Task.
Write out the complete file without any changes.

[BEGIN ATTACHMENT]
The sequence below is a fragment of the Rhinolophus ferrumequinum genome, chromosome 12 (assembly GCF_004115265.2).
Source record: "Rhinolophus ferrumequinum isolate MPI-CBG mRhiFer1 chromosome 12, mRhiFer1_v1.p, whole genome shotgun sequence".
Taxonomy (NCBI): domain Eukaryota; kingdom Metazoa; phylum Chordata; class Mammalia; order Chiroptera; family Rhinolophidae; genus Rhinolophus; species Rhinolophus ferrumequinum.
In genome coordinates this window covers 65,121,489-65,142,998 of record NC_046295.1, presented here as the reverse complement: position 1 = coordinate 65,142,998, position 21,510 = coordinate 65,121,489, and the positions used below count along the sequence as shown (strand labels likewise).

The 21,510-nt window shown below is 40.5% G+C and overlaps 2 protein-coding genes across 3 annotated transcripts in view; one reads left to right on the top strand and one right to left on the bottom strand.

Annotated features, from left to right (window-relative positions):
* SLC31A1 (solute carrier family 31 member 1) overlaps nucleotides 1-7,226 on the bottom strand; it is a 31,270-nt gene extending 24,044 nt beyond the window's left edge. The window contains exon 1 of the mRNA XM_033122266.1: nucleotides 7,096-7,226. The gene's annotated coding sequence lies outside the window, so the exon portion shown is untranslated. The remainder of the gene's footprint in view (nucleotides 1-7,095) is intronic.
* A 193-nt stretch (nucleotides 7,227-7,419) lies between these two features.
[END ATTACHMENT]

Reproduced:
The sequence below is a fragment of the Rhinolophus ferrumequinum genome, chromosome 12 (assembly GCF_004115265.2).
Source record: "Rhinolophus ferrumequinum isolate MPI-CBG mRhiFer1 chromosome 12, mRhiFer1_v1.p, whole genome shotgun sequence".
Taxonomy (NCBI): domain Eukaryota; kingdom Metazoa; phylum Chordata; class Mammalia; order Chiroptera; family Rhinolophidae; genus Rhinolophus; species Rhinolophus ferrumequinum.
In genome coordinates this window covers 65,121,489-65,142,998 of record NC_046295.1, presented here as the reverse complement: position 1 = coordinate 65,142,998, position 21,510 = coordinate 65,121,489, and the positions used below count along the sequence as shown (strand labels likewise).

The 21,510-nt window shown below is 40.5% G+C and overlaps 2 protein-coding genes across 3 annotated transcripts in view; one reads left to right on the top strand and one right to left on the bottom strand.

Annotated features, from left to right (window-relative positions):
* SLC31A1 (solute carrier family 31 member 1) overlaps nucleotides 1-7,226 on the bottom strand; it is a 31,270-nt gene extending 24,044 nt beyond the window's left edge. The window contains exon 1 of the mRNA XM_033122266.1: nucleotides 7,096-7,226. The gene's annotated coding sequence lies outside the window, so the exon portion shown is untranslated. The remainder of the gene's footprint in view (nucleotides 1-7,095) is intronic.
* A 193-nt stretch (nucleotides 7,227-7,419) lies between these two features.